Black Belt but Never Struck a Blow

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Status: Finished  |  Genre: Non-Fiction  |  House: Booksie Classic
Training in Martial Arts is about more than just fighting.

Submitted: October 21, 2018

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Submitted: October 21, 2018

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Martial arts are part of an ancient tradition and have become increasingly popular in recent times. Many people feel safer knowing how to defend themselves in the case of being attacked by a stranger. A number of clubs advertise their courses by promoting just such a benefit. However, being attacked in this way is very rare and unlikely to happen to you. There is always a chance of course, but why bother to train twice a week for years just in the unlikely event that something bad will happen to you?

There is the fitness element of course, which is a great benefit. Martial Arts can improve stamina, flexibility, strength and overall fitness. But this can be achieved in a number of ways.

There is an element of confidence and knowing how to defend yourself and loved ones in the case of an attack can immensely improve your confidence. Many people walk easier down the streets knowing that they have little to fear from an attacker.

But the main benefits of Martial Arts are not the physical benefits but the skills we learn that we can take outside of the dojo and apply to our everyday life.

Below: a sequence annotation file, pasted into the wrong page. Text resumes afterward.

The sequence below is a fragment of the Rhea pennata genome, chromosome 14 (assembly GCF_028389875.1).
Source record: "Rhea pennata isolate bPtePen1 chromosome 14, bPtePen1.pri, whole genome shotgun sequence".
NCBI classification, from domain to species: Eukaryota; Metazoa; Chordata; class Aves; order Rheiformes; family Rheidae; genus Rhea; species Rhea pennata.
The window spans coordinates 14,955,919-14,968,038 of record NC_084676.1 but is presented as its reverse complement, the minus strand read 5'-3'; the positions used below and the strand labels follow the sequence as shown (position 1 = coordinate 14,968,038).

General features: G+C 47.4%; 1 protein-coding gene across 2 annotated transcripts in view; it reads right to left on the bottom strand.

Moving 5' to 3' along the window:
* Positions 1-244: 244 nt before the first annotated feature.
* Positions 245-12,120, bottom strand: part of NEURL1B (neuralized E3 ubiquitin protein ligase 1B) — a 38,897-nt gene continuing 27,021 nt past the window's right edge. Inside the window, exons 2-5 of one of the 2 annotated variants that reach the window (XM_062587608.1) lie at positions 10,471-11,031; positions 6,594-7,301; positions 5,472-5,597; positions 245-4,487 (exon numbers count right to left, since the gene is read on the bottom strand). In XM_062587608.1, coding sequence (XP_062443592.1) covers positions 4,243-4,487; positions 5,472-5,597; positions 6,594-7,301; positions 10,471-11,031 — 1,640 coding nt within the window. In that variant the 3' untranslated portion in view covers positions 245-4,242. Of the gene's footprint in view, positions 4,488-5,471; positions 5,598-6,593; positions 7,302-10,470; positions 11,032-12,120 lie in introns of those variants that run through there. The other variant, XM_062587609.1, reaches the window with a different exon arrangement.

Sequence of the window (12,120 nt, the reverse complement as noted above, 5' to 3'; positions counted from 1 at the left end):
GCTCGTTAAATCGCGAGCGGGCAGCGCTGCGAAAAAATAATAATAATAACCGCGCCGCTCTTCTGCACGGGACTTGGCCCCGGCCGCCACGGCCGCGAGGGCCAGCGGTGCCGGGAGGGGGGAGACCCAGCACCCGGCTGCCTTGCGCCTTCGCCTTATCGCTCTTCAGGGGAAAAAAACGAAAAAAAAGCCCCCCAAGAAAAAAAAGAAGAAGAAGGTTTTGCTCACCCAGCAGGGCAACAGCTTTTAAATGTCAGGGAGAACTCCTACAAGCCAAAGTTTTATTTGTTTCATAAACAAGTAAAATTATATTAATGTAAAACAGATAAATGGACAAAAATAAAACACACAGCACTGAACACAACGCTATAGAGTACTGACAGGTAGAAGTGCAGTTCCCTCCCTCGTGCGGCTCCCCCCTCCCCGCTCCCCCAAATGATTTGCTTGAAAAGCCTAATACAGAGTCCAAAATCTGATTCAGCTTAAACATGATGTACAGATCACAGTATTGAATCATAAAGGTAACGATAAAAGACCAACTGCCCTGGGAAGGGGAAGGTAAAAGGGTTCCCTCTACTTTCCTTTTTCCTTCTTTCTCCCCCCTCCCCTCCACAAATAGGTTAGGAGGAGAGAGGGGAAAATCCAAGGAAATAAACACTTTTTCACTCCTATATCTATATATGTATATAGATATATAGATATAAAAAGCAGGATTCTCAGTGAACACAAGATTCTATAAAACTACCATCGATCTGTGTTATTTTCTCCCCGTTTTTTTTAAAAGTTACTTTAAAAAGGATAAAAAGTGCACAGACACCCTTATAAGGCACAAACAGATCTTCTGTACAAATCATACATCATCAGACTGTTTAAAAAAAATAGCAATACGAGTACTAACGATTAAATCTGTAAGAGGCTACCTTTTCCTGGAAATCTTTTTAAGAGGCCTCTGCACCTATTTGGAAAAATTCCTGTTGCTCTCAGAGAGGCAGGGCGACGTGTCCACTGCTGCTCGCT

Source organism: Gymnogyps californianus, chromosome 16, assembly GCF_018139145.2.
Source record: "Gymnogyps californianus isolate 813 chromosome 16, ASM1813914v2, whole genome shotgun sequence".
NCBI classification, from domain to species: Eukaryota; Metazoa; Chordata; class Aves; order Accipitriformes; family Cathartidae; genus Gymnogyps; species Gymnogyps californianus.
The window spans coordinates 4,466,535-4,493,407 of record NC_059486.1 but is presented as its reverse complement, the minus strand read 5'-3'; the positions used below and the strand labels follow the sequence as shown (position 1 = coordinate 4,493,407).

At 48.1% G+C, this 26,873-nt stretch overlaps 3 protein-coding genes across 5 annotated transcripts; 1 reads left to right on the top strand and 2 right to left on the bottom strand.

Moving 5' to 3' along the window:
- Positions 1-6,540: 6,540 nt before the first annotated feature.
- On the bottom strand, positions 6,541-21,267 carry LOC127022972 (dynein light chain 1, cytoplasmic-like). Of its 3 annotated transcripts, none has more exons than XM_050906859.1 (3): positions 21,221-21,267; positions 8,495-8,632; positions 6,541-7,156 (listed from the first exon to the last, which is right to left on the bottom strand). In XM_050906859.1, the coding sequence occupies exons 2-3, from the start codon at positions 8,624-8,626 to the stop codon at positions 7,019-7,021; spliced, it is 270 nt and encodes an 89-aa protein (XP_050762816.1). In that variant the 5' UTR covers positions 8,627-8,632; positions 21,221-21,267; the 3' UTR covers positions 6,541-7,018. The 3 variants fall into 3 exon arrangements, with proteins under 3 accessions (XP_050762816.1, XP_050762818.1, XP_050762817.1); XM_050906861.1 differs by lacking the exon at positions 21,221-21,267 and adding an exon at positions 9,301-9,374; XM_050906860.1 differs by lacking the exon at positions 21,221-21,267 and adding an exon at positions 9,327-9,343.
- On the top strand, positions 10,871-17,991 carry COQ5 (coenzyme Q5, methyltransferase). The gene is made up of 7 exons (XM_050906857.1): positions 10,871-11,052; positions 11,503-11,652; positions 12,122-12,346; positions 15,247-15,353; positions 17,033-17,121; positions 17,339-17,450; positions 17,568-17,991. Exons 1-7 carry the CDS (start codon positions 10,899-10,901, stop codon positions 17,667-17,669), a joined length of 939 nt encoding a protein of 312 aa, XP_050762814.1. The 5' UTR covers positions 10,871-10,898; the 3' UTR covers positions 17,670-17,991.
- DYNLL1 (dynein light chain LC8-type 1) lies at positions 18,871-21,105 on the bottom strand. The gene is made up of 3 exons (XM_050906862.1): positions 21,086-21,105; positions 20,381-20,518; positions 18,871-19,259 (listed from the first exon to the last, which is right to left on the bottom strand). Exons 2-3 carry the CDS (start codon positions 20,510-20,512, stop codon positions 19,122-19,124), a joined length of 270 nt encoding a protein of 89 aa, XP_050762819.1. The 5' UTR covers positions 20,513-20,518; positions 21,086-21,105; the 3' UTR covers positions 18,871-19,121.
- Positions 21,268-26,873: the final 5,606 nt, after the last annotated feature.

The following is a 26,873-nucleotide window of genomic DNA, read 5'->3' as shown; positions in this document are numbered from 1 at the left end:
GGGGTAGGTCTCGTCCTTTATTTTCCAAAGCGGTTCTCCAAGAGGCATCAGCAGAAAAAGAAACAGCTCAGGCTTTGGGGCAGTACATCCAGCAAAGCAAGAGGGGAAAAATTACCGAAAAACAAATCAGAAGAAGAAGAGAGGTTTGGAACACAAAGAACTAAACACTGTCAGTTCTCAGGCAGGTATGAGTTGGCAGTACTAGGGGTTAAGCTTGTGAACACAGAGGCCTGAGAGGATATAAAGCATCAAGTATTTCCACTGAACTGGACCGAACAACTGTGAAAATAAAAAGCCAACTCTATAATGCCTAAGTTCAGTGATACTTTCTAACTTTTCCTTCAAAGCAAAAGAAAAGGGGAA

It is the mindset of continual, small improvements, that we learn in the Dojo, that we can take to the world of work and to school. It is the desire, not to be better than anyone else, but to be better than we were the day before that impresses bosses, teaches and our peers.

But it is also the other lessons we learn. We help each other, and are helped in turn. We learn to step out of our comfort zone by taking part in demonstrations or competitions. We are taught and then start teaching.

It is said that only one out of every 1000 students that start a martial art achieve their back belt. But anyone that continues training will eventually get their black belt. It is this perseverance, this desire to show up despite our setbacks, that sets the martial artist apart from anyone else.

It is said that a lesson is wasted if it stays in the Dojo. We train in martial arts because of the life lessons it gives us, not just for the physical benefits. I would urge anyone who doesn't train in martial arts to try it and anyone who already trains to apply the lessons they learn in the dojo to their whole life.

For further essays on martial arts philosophy, I have written a book called 'Positive Budo' which is available on Amazon. 


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